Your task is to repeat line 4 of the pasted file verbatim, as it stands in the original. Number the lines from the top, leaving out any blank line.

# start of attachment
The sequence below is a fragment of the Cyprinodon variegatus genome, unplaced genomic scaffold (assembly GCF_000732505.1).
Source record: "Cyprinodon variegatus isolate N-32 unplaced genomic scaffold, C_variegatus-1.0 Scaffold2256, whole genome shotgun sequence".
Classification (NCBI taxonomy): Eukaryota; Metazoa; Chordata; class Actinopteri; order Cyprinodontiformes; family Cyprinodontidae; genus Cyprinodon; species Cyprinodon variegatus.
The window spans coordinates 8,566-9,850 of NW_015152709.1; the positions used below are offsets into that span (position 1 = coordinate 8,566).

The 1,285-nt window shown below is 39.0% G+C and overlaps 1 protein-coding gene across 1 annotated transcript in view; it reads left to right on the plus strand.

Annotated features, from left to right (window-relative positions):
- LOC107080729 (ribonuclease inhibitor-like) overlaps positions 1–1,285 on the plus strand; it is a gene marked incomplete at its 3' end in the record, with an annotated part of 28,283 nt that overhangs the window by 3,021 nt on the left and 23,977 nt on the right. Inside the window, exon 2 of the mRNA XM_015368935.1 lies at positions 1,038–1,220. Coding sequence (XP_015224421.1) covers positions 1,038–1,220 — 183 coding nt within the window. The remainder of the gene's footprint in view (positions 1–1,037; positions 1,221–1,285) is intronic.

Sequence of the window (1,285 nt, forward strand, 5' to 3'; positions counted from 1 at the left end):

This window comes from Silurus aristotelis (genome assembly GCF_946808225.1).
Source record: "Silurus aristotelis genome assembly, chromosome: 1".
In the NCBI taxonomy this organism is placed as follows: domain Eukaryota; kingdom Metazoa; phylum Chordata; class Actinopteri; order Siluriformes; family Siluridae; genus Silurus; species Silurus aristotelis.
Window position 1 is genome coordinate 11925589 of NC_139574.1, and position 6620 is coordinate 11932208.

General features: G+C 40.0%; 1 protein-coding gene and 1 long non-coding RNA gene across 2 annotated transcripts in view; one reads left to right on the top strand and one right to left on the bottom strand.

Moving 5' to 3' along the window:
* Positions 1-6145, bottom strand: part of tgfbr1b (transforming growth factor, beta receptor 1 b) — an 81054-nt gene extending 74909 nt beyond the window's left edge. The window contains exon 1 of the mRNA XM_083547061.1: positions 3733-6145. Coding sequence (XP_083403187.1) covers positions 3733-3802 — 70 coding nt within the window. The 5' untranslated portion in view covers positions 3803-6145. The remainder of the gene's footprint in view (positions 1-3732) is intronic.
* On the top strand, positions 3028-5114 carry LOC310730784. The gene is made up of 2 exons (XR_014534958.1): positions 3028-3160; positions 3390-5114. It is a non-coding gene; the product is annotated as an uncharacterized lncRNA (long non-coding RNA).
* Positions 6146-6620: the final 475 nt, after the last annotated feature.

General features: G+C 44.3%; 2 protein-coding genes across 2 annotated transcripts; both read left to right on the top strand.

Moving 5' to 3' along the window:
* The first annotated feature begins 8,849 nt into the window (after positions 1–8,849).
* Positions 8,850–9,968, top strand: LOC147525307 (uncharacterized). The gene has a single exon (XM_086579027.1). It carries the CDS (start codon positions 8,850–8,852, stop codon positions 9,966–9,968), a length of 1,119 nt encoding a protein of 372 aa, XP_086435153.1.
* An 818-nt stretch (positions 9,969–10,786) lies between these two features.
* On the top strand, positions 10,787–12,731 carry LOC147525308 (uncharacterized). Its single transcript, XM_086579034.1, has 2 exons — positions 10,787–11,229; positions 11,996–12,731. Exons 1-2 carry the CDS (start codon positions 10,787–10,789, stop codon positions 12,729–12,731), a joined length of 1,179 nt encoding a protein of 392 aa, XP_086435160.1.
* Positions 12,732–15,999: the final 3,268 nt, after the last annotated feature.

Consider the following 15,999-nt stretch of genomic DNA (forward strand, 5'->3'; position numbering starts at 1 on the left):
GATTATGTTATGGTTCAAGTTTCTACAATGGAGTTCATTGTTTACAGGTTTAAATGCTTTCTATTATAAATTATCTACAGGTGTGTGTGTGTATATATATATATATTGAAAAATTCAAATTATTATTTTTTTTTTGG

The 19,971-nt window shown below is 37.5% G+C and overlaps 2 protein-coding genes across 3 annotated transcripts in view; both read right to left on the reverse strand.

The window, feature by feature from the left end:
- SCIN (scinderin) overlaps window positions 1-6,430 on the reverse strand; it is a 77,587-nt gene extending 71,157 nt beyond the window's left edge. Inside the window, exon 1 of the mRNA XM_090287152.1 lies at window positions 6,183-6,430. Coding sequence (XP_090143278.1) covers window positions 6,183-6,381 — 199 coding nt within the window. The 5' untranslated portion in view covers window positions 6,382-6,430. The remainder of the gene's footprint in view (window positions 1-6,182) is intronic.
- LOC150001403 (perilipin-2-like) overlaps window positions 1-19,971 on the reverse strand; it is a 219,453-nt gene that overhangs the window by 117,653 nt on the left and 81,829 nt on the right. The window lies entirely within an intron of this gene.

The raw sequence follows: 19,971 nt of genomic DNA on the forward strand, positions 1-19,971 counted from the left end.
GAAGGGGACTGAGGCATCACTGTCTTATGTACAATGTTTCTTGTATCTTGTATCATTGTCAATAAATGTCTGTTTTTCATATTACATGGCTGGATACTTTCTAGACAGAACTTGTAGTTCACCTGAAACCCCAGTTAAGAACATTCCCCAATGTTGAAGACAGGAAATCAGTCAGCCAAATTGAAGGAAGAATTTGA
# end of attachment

The window spans coordinates 8,566-9,850 of NW_015152709.1; the positions used below are offsets into that span (position 1 = coordinate 8,566).